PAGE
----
Art / Interviews

Heather Laura Gray Dances Into 2024

Choreographer Heather Laura Gray understands dance to be emblematic of the sacred connection between the physical and the mental. Whether for a performance or relaxation, dance can set you free. “If you let it, movement brings you to the present moment,” she says. “It calms the mind in order to deepen the connection with the body and puts you in tune with yourself or someone else to play or to just simply enjoy doing it.” Heather‘s years of phenomenal work in the film and TV industry have recently earned her a Children’s and Family Emmy. She is humbled to be recognized for having the privilege of expressing her biggest passion. “The acknowledgement of two nominations for the movie musicals Monster High and Snow Day has allowed me to reflect on a lifetime of commitment to my craft that I can celebrate and be proud of no matter what the outcome, but winning the Emmy award has been extraordinary to me. Choreography awards for scripted narratives at the primetime Emmys only began in 2019, and the fact that it also exists with the C&F Emmys is the result of a lot of tireless work from the Emmy choreography peer group to make sure the value of the role is acknowledged. I definitely feel a part of something greater and look forward to supporting the journey to one day have choreography awards at the Golden Globes or Oscars. There have been decades upon decades of indisputable and invaluable contributions by choreographers to so many films without ever getting recognized, so it is deeply meaningful to me to be recognized in this way. ”

Dance and choreography have always been Heather‘s natural talents. She was a born leader with plenty of ideas. “The instinct was there at a really young age to make up dances and perform them for my family. Then, I started training in acting first and later became obsessed with dance, to the point where my music teacher gave me the opportunity to choreograph the school musicals in grades 6 and 7. I’m so appreciative of her!” Heather’s introduction into the entertainment industry revolved around dance. It was a bond that would carry her through the ensuing evolutions of her career. “I eventually found my way into acting, dancing, and singing professionally, but that instinct to create through dance stayed with me. I began producing and choreographing my own full-length stage shows and learned a ton, but realized I needed to have a broader understanding of choreography to maximize my creative ability. I felt limited. I began dancing for other contemporary choreographers and learned from their processes while continuing to develop and hone my own work. As I started to feel that my body wasn’t able to perform at its optimal level, I knew my relationship with dance wasn’t over. I decided to take all of my experience with the stage and screen and add in the challenge of choreographing for film and TV.”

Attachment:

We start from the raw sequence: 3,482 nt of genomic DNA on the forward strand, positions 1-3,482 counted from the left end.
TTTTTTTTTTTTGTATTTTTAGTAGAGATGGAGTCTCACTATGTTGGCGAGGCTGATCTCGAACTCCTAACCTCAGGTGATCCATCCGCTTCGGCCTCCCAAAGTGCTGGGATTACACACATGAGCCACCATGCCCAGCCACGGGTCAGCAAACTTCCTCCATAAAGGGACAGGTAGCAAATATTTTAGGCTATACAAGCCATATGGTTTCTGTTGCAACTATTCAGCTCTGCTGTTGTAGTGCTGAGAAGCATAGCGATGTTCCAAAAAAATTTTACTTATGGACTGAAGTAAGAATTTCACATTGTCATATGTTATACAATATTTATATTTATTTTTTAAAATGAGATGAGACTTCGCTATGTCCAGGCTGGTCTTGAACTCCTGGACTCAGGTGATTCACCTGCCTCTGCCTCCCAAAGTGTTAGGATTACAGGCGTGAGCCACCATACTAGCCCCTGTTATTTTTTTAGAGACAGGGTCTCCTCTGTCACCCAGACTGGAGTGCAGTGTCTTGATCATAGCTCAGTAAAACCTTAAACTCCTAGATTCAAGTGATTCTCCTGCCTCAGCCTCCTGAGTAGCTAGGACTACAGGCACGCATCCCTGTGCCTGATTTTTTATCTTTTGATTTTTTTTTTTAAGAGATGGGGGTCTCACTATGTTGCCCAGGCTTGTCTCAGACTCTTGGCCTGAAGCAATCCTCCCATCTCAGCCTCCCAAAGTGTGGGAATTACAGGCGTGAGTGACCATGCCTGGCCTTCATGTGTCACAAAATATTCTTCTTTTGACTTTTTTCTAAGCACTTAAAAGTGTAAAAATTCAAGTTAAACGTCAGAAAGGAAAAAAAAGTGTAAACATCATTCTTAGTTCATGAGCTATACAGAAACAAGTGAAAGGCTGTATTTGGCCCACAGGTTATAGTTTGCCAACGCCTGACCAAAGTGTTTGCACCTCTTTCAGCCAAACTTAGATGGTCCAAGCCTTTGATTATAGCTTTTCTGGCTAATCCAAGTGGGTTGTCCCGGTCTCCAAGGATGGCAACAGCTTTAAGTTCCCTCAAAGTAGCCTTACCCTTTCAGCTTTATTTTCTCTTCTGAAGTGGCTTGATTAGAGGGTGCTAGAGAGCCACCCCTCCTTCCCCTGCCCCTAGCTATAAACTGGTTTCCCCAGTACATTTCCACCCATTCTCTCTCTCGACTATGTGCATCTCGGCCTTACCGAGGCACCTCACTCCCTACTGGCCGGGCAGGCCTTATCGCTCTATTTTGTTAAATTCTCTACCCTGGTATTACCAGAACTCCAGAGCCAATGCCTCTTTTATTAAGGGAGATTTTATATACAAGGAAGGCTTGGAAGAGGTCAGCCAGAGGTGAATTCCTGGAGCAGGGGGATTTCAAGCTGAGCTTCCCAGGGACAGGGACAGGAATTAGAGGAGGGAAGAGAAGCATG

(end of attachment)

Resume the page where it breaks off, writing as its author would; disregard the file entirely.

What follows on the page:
She enjoys the rush of planning fancy and delightful footwork for popular media. “It has been a wild and amazing ride so far. No matter how stressful things can get while making it happen at times, I’m always exhilarated to see it come to life.” Her craft has developed alongside her confidence thanks to some extraordinary experiences. “Working with director John Ridley, who won an Academy Award for 12 Years a Slave, was a transformative experience that made me realize the value of the skills I was developing, even during moments when I felt completely immersed and lost in them. All of it was necessary for me in order to really take in the depth of John Ridley’s script and direction to then feel my way from his words into seeing it in my mind’s eye. Then I could create and set it on the dancers. I’ll never forget the look on his face after the dancers performed it in rehearsal.” Heather is eager to test her limits and experiment with new formats. “As I continue to enjoy sharing the love of dance through choreography, I’m really interested in the challenge of sharing it through writing and directing.” New projects are in the pipeline and she wants to tell a wide range of stories. “I’d love the opportunity to choreograph a feature musical. I’m also developing a dramatic short about a woman using dance as a means to heal from her past sexual trauma, but she uncovers something dark and mysterious that stands in her way.” Clearly, dance can be just as versatile as the artist themselves.

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Heather Laura Gray Dances Into 2024. Photo Credit: Richie Lubaton Studio.

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